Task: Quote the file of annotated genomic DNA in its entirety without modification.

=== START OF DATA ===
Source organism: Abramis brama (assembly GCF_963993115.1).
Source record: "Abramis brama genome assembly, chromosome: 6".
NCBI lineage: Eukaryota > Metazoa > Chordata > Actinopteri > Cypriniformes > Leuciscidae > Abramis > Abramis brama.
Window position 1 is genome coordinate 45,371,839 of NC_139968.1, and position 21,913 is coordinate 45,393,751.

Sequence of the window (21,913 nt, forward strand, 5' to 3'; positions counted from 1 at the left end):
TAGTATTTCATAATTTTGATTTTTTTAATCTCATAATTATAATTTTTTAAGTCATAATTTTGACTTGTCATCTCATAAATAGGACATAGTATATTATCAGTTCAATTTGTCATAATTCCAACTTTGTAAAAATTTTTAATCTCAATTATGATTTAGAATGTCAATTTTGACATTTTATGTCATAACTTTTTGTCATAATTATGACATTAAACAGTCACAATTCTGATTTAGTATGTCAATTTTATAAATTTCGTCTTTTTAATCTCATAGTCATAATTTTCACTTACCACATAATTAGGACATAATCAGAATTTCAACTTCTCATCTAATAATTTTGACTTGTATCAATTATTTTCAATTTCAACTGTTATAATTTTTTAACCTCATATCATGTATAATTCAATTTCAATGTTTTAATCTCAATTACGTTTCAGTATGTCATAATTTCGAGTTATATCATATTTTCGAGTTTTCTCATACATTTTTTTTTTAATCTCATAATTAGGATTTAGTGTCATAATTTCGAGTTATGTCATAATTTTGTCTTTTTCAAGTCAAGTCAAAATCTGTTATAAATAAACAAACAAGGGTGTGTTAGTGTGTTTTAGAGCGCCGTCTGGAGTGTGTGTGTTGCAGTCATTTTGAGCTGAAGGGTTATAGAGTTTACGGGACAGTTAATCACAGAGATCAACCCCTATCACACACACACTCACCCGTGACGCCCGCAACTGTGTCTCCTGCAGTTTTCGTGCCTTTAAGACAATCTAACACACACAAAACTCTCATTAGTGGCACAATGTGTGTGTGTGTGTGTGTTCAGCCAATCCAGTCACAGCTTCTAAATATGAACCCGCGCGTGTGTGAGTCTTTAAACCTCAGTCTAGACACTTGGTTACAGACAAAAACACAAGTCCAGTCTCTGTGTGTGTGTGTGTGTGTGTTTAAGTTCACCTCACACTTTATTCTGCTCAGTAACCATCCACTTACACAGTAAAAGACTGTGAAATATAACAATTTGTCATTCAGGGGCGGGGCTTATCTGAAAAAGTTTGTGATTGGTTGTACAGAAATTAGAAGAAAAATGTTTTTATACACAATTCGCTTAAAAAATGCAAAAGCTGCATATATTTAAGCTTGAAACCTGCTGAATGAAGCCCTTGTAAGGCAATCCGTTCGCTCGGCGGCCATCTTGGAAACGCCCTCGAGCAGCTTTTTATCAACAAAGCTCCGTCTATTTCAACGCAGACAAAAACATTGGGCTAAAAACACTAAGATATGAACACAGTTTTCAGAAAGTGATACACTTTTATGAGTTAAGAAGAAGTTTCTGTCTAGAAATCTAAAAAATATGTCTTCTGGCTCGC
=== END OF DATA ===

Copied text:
Source organism: Abramis brama (assembly GCF_963993115.1).
Source record: "Abramis brama genome assembly, chromosome: 6".
NCBI lineage: Eukaryota > Metazoa > Chordata > Actinopteri > Cypriniformes > Leuciscidae > Abramis > Abramis brama.
Window position 1 is genome coordinate 45,371,839 of NC_139968.1, and position 21,913 is coordinate 45,393,751.

Sequence of the window (21,913 nt, forward strand, 5' to 3'; positions counted from 1 at the left end):
TAGTATTTCATAATTTTGATTTTTTTAATCTCATAATTATAATTTTTTAAGTCATAATTTTGACTTGTCATCTCATAAATAGGACATAGTATATTATCAGTTCAATTTGTCATAATTCCAACTTTGTAAAAATTTTTAATCTCAATTATGATTTAGAATGTCAATTTTGACATTTTATGTCATAACTTTTTGTCATAATTATGACATTAAACAGTCACAATTCTGATTTAGTATGTCAATTTTATAAATTTCGTCTTTTTAATCTCATAGTCATAATTTTCACTTACCACATAATTAGGACATAATCAGAATTTCAACTTCTCATCTAATAATTTTGACTTGTATCAATTATTTTCAATTTCAACTGTTATAATTTTTTAACCTCATATCATGTATAATTCAATTTCAATGTTTTAATCTCAATTACGTTTCAGTATGTCATAATTTCGAGTTATATCATATTTTCGAGTTTTCTCATACATTTTTTTTTTAATCTCATAATTAGGATTTAGTGTCATAATTTCGAGTTATGTCATAATTTTGTCTTTTTCAAGTCAAGTCAAAATCTGTTATAAATAAACAAACAAGGGTGTGTTAGTGTGTTTTAGAGCGCCGTCTGGAGTGTGTGTGTTGCAGTCATTTTGAGCTGAAGGGTTATAGAGTTTACGGGACAGTTAATCACAGAGATCAACCCCTATCACACACACACTCACCCGTGACGCCCGCAACTGTGTCTCCTGCAGTTTTCGTGCCTTTAAGACAATCTAACACACACAAAACTCTCATTAGTGGCACAATGTGTGTGTGTGTGTGTGTTCAGCCAATCCAGTCACAGCTTCTAAATATGAACCCGCGCGTGTGTGAGTCTTTAAACCTCAGTCTAGACACTTGGTTACAGACAAAAACACAAGTCCAGTCTCTGTGTGTGTGTGTGTGTGTGTTTAAGTTCACCTCACACTTTATTCTGCTCAGTAACCATCCACTTACACAGTAAAAGACTGTGAAATATAACAATTTGTCATTCAGGGGCGGGGCTTATCTGAAAAAGTTTGTGATTGGTTGTACAGAAATTAGAAGAAAAATGTTTTTATACACAATTCGCTTAAAAAATGCAAAAGCTGCATATATTTAAGCTTGAAACCTGCTGAATGAAGCCCTTGTAAGGCAATCCGTTCGCTCGGCGGCCATCTTGGAAACGCCCTCGAGCAGCTTTTTATCAACAAAGCTCCGTCTATTTCAACGCAGACAAAAACATTGGGCTAAAAACACTAAGATATGAACACAGTTTTCAGAAAGTGATACACTTTTATGAGTTAAGAAGAAGTTTCTGTCTAGAAATCTAAAAAATATGTCTTCTGGCTCGC